Natural gas production and LNG facilities can be impacted by hurricanes. Pipelines, storage tanks, and export terminals may face damage. Supply disruptions can affect natural gas prices, impacting both residential and industrial consumers.

Renewable Energy Considerations:
Wind and solar facilities may temporarily shut down during storms to prevent damage. Renewable energy sources, however, can play a critical role in post-hurricane recovery. Microgrids, solar panels, and battery storage can provide localized power.

Market Volatility and Price Fluctuations:
Uncertainty surrounding hurricane impacts can lead to market volatility. Investors may react to storm forecasts, affecting energy stocks and commodities. Energy prices including oil, natural gas, and electricity may experience short-term spikes due to supply disruption.

Insurance Costs and Risk Management:
Hurricanes can result in significant financial losses. Remember Hurricane Sandy in 2012, Hurricane Katrina in 2005, and Hurricane Harvey in 2017? Superstorm Katrina was the fifth largest in history in the US and caused more than $70B in damages that in today’s dollars equates to more like $93B. Effective risk management strategies are essential to mitigate potential damage.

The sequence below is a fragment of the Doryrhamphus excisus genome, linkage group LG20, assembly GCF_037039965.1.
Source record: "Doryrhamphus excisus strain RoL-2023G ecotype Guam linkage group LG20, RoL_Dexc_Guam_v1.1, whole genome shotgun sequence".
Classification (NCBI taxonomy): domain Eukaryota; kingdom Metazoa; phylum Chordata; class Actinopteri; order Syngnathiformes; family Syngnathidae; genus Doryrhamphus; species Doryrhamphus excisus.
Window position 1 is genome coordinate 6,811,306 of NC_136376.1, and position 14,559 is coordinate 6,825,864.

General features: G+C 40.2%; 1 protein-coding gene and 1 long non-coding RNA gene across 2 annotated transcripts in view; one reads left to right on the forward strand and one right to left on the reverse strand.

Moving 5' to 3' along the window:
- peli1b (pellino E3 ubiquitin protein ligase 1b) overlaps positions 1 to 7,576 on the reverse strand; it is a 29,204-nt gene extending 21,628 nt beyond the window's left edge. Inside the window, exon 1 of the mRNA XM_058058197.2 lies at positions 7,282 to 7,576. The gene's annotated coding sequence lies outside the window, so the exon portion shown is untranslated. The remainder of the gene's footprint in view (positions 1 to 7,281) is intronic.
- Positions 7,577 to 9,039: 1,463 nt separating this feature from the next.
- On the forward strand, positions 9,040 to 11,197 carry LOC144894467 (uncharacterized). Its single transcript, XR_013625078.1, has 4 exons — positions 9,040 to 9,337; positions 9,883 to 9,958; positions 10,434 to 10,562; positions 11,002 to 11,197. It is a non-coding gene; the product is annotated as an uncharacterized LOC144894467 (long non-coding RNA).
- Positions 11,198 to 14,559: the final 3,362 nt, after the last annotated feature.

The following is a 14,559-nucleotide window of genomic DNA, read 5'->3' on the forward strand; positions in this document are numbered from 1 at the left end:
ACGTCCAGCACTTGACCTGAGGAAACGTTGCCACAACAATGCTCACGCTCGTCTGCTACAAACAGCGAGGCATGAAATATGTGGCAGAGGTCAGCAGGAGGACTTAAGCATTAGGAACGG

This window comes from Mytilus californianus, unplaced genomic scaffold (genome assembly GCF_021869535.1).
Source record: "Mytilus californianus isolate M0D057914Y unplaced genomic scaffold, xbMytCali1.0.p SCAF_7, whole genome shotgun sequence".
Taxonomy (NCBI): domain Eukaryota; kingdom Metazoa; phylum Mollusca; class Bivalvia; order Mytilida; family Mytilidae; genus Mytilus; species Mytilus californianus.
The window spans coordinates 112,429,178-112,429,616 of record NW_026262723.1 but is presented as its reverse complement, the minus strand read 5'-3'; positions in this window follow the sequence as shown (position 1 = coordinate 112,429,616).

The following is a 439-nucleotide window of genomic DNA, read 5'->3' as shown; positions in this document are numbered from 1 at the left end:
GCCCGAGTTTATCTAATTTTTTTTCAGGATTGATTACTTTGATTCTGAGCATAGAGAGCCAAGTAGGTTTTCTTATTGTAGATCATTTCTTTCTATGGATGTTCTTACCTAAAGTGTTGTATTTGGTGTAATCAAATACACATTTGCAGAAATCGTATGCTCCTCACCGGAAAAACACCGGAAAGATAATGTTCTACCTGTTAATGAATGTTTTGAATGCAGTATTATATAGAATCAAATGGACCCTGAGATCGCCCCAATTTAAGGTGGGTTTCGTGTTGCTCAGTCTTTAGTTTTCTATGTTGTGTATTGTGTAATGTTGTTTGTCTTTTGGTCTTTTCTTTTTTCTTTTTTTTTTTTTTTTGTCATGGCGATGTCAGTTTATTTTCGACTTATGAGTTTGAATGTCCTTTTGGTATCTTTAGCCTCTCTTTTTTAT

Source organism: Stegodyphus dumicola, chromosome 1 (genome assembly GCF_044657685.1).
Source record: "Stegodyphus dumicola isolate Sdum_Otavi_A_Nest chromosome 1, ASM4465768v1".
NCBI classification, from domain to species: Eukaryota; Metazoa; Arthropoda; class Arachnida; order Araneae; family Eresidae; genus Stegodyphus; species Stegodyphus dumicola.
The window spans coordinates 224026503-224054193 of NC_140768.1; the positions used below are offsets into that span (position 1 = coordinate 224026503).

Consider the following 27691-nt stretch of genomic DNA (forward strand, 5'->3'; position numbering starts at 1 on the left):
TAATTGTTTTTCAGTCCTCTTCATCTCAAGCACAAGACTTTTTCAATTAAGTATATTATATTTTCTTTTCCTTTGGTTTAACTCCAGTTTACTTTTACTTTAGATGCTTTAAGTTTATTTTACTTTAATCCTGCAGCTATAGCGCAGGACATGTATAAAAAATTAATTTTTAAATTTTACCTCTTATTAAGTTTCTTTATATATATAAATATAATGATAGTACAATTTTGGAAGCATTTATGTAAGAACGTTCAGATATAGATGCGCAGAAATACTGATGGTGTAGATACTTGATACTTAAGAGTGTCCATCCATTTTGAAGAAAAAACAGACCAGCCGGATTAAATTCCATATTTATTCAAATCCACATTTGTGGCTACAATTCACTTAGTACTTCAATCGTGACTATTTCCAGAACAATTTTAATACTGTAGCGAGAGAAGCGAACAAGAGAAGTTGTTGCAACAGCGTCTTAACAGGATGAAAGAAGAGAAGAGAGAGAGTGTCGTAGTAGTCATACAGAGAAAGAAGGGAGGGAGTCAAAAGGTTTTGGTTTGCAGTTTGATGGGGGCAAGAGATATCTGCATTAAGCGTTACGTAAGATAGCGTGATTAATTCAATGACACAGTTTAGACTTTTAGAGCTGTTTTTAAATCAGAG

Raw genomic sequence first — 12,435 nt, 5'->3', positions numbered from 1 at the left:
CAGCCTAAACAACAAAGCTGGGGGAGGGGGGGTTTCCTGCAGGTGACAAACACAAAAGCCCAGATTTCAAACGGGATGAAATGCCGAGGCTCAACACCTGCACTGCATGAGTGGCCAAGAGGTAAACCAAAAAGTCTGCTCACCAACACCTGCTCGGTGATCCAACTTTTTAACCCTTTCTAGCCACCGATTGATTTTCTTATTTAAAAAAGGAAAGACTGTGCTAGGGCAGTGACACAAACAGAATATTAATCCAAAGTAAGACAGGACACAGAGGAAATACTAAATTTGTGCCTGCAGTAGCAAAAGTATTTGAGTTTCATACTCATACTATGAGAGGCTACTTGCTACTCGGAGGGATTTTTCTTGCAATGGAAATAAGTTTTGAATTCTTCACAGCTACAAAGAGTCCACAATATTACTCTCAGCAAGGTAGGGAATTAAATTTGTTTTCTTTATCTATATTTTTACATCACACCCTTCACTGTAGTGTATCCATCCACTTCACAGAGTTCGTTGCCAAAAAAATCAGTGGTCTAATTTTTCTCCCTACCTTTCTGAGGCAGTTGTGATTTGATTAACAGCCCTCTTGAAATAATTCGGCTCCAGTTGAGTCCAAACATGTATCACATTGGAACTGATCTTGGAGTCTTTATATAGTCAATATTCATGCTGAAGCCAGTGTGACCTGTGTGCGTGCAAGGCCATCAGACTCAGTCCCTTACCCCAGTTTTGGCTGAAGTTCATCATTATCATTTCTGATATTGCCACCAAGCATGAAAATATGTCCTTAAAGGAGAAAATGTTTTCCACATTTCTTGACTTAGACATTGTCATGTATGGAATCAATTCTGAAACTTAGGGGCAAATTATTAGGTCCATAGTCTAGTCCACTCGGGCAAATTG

The energy industry closely monitors hurricane developments, works to enhance resilience, and to be prepared for potential disruptions. Consumers may see short-term price fluctuations, but long-term impacts depend on the severity of the season and the overall industry response.

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Meet the Writers

Mallory Brooke
Certified Consulting Meteorologist
Nor’easter Weather Consulting

Mallory Brooke, Freedom Energy’s Meteorologist and Certified Consulting Meteorologist from Nor’easter Weather Consulting, contributes her expertise in forecasting winter trends.

Mallory Brooke, a Certified Consulting Meteorologist and Penn State graduate, began her career in Virginia before moving to Maine in 2011, where she specialized in ski area forecasting. She founded Nor’easter Weather Consulting in 2017 and has been the Official Meteorologist for the Audi FIS World Cup at Killington since 2016. Alongside her meteorological career, Mallory contributes to outdoor recreation media in Portland, ME, and holds an MBA with a concentration in Business Analytics from the University of Maine.

Howard Plante
Freedom Energy Logistics
Vice President of Procurement

Howard Plante is a seasoned professional in the energy industry with a comprehensive background in environmental and energy engineering. As Vice President of Procurement at Freedom Energy Logistics, he brings a wealth of experience in regulatory compliance, technical analysis, and strategic planning to his role, where he is dedicated to advocating for clients and advancing the company’s enterprise efforts on their behalf. Click here to read Howard’s full bio.